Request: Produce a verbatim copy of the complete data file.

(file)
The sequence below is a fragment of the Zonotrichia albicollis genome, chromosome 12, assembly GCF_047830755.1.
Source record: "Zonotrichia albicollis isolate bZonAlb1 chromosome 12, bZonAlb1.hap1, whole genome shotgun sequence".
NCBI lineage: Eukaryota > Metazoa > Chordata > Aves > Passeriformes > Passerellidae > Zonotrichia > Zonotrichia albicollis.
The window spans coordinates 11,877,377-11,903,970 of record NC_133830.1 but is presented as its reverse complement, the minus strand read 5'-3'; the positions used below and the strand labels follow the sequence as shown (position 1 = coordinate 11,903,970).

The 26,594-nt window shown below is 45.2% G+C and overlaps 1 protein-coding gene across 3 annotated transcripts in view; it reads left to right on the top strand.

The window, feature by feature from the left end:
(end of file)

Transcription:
The sequence below is a fragment of the Zonotrichia albicollis genome, chromosome 12, assembly GCF_047830755.1.
Source record: "Zonotrichia albicollis isolate bZonAlb1 chromosome 12, bZonAlb1.hap1, whole genome shotgun sequence".
NCBI lineage: Eukaryota > Metazoa > Chordata > Aves > Passeriformes > Passerellidae > Zonotrichia > Zonotrichia albicollis.
The window spans coordinates 11,877,377-11,903,970 of record NC_133830.1 but is presented as its reverse complement, the minus strand read 5'-3'; the positions used below and the strand labels follow the sequence as shown (position 1 = coordinate 11,903,970).

The 26,594-nt window shown below is 45.2% G+C and overlaps 1 protein-coding gene across 3 annotated transcripts in view; it reads left to right on the top strand.

The window, feature by feature from the left end: